Thus, over a period of only five years, the Internet has become a primary source of travel information for the more mature markets of Internet users, which are also major tourism generating countries. At present, the proportion of travel booked through the Internet is relatively small (between 6 and 15% in the US, according to sector, and less elsewhere), but will increase substantially, as the number of Internet users grows and the propensity to purchase increases. It seems reasonable to anticipate that transactions across the Internet may account for 20-25% of all tourism sales in the main markets, over the next four or five years.

1.2.7 Summary of main market trends

• Usage of the Internet is increasing dramatically

• Increasing proportions of Internet users are buying online

• Travel and tourism will gain a larger and larger share of the online commerce market

• Ground products will gain a larger share of online commerce in travel and tourism

• User profiles relate well to the target markets many tourism organisations

• The Internet is having a major impact, relative to other channels, as a source of information for choosing and planning holidays and other forms of travel, and increasing importance as a booking channel.

1.3 The concept of electronic business (e-business)

E-business has been defined as “improving business through connectivity” (PriceWaterhouse Coopers1) and “the use of Internet technologies to improve and transform key business processes” (IBM2). Taking these two definitions together, it is clear that for tourism destinations and businesses, e-business is about realising the opportunities of improved connectivity both externally, through the Internet, and internally, through intranets.

The external dimension is about transformation of the value chain, linking the tourism supplier (or service provider) to the customer, and of the supply chain, linking the tourism supplier with its own suppliers. This brings in e-marketing, e-commerce and eprocurement:

• e-marketing exploits the Internet and other forms of electronic communication to communicate in the most cost-effective ways with target markets and to enable joint working with partner organisations, with whom there is a common interest

• e-commerce is the sales activity undertaken through electronic distribution channels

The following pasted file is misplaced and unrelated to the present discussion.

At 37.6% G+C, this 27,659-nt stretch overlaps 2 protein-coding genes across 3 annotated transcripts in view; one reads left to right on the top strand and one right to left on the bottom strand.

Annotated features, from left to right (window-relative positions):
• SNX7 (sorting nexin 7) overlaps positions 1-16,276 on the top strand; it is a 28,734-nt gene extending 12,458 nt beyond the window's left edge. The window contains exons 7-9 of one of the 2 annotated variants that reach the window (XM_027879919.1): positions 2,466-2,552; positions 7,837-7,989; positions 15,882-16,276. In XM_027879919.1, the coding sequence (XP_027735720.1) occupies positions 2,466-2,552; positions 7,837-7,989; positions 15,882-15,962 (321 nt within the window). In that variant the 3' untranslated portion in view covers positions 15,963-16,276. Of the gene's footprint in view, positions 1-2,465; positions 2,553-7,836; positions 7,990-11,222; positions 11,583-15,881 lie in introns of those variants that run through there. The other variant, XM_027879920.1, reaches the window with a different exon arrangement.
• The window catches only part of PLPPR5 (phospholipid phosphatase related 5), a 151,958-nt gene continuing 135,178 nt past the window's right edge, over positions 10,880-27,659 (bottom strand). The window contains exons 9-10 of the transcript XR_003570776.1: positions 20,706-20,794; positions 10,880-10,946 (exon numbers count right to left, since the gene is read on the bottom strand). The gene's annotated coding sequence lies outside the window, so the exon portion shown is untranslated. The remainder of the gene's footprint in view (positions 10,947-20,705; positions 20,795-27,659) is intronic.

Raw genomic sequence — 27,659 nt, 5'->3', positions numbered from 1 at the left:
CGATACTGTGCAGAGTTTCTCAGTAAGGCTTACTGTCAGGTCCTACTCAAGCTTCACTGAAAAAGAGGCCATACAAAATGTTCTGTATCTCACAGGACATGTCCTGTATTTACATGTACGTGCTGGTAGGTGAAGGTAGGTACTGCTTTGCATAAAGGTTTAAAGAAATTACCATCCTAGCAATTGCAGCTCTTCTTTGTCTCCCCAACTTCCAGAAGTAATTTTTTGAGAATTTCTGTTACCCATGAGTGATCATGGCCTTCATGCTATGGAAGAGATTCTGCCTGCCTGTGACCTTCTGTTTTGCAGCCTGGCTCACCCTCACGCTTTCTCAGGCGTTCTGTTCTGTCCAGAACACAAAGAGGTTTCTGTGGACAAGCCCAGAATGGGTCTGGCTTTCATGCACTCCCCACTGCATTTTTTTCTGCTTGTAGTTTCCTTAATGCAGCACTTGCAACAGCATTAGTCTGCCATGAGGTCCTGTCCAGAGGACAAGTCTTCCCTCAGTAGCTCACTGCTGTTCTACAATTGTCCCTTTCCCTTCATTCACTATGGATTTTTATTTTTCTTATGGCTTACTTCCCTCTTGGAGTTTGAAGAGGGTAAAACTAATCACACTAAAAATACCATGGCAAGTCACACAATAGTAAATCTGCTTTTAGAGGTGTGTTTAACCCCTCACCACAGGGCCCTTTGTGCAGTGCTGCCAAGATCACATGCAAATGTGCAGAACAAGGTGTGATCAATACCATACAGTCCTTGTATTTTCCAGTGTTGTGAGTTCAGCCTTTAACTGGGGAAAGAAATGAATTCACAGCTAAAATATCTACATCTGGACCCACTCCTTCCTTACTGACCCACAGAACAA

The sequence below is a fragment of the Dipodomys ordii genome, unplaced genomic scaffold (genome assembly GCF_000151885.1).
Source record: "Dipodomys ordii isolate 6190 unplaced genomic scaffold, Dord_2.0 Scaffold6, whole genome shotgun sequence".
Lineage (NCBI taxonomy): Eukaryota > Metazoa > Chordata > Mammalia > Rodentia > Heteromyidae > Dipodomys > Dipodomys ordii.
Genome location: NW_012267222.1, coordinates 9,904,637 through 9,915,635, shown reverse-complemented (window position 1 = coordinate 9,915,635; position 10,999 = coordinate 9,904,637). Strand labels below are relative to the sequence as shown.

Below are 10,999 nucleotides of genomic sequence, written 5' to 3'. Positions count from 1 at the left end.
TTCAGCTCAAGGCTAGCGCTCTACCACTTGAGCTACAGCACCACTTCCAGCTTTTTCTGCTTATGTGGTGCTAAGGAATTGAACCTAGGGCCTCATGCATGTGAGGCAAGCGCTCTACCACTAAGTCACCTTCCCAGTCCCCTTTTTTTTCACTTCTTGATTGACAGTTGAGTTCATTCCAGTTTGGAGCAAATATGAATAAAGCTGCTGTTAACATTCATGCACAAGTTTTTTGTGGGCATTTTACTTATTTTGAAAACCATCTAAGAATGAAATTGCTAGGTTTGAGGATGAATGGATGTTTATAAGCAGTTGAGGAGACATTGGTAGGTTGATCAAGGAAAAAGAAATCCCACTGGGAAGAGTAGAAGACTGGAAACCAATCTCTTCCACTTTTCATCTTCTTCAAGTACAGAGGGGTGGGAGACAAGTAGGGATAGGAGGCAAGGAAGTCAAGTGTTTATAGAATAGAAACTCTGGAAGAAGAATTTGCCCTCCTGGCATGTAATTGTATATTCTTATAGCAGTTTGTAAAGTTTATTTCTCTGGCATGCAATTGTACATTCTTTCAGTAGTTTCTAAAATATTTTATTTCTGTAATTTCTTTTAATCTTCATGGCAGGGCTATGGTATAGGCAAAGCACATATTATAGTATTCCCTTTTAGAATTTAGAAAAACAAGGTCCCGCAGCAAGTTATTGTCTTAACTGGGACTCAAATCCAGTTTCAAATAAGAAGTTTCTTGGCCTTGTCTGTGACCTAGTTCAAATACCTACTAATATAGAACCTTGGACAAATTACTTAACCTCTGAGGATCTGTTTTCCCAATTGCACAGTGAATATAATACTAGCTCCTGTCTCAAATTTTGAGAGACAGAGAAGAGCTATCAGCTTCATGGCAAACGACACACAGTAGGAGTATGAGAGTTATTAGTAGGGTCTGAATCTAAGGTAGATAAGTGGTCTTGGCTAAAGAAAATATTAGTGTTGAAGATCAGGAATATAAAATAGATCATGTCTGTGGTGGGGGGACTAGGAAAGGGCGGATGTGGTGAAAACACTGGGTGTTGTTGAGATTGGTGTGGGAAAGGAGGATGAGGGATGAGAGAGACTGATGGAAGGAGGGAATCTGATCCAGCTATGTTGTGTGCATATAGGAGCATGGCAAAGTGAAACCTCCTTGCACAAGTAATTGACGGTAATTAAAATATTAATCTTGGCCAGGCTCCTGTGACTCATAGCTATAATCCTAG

• e-procurement streamlines the purchasing process by allowing a business to tie its inventory and procurement systems into the despatch and billing systems of its suppliers, or vice versa. Not only does this reduce costs through automation, it also facilitates identification of best value sources of supply.

The internal dimension is about transformation of the way in which the organisation functions, enabling it to work in a fully integrated way, through the use of common systems. The transformed organisation should:

• Be fully networked for internal and external communication

• Use a common set of tools, protocols and standards

• Share product and customer data as a common resource

• Have staff operating as teams, focused on maximising the synergies of sharing resources.

In other words, the staff of a DMO or tourism business can work together more effectively, both to compile information and to use it – in effect, pooling knowledge and expertise. The tools (applications) that may be shared include content management, customer relationship management (CRM), financial management systems (sometimes called Enterprise Resource Planning – ERP) and operational control systems.

The internal and external processes are, of course, linked intimately. Most simply, the enhanced internal e-business processes enable the organisation to maximise the benefits of the external opportunities. Also, the boundaries between internal and external business processes become more flexible. Buying services in (or outsourcing) becomes a more practical proposition as external connectivity improves.

Thus the benefits of e-business may be summarised as:

• More cost-effective communication with target markets

• Making it quicker and easier for the customer to buy and thereby increasing conversion and levels of spending

• Improved customer service and retention

• Reduced costs through more efficient internal operations and purchasing processes.